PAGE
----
Vertical software is far from a new idea and bringing this kind of specialization to the cloud is actually a sign of the maturity of SaaS. It’s now powerful enough that services can be customized and interconnected to deliver not just the generic workflows that every business uses, but the very specific requirements of different industries”, says this analysis by TechRepublic. “An industry cloud has a common data model, cross-cloud connectors and APIs, plus workflows, components, standards and certifications for that industry that are used to create different modules that customers can choose.

In a world where generic off-the-shelf software solutions are the norm, it can be easy to forget that every business is unique. One size does not always fit all, and that’s why industry-specific cloud-computing customization will become increasingly popular in the coming years, with businesses seeking out software that is tailored to their specific needs. And theoretically, industry-specific customization services can provide a higher level of security and compliance with industry regulations. As businesses become more aware of the benefits of industry-specific clouds, demand for these services will continue to grow.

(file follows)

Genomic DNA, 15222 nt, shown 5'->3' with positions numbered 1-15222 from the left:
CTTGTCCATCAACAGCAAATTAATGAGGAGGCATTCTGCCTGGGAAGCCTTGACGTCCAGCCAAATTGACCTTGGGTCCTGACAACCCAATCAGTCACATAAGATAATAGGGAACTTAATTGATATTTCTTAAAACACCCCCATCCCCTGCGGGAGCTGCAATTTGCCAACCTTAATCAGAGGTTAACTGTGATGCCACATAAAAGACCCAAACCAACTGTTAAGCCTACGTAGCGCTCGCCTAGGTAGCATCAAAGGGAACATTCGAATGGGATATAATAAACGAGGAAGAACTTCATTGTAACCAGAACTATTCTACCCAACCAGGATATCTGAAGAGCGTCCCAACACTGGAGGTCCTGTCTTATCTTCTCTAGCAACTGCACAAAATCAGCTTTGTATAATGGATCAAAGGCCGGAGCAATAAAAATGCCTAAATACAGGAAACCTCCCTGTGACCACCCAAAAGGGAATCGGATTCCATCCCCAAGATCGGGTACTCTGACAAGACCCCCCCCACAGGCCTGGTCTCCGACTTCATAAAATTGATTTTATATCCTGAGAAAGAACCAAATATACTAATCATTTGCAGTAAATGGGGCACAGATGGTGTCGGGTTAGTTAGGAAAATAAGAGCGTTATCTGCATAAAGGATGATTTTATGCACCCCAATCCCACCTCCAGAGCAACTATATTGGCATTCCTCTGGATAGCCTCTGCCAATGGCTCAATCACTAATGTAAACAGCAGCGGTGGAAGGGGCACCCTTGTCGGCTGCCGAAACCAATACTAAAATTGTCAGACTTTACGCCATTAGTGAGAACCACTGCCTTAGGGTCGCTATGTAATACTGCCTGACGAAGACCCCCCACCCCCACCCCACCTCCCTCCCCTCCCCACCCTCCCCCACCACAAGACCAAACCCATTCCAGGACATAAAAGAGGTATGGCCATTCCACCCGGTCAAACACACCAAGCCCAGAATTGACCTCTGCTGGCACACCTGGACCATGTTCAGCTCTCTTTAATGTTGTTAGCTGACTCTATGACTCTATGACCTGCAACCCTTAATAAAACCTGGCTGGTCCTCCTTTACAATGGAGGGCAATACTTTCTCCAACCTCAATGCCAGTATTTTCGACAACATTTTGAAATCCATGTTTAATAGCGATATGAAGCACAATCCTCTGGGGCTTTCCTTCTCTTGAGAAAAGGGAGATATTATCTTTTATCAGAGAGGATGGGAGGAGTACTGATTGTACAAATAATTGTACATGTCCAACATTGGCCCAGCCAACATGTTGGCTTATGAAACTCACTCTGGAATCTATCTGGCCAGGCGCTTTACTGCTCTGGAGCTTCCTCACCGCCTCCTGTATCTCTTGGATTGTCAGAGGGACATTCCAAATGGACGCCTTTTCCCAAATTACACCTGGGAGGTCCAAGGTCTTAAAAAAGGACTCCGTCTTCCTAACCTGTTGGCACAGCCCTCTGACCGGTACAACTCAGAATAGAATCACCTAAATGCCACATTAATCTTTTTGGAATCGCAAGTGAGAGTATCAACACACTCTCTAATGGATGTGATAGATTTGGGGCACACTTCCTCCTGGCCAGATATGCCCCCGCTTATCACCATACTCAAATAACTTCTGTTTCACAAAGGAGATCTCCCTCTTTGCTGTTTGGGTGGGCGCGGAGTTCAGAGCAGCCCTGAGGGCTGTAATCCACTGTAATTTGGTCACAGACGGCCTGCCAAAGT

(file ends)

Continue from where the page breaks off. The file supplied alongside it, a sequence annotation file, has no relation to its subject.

The risk of the intangible

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However, this doesn’t mean that this transition will be easy, or that it will not bring concern and challenges when it comes to reliability and cybersecurity. Anytime you outsource something as important as your company’s data storage, you’re exposing yourself to a certain amount of risk. And when you move your operations into a purely cloud-based environment, those risks can increase exponentially. Here are just a few of the potential dangers any organization needs to be aware of: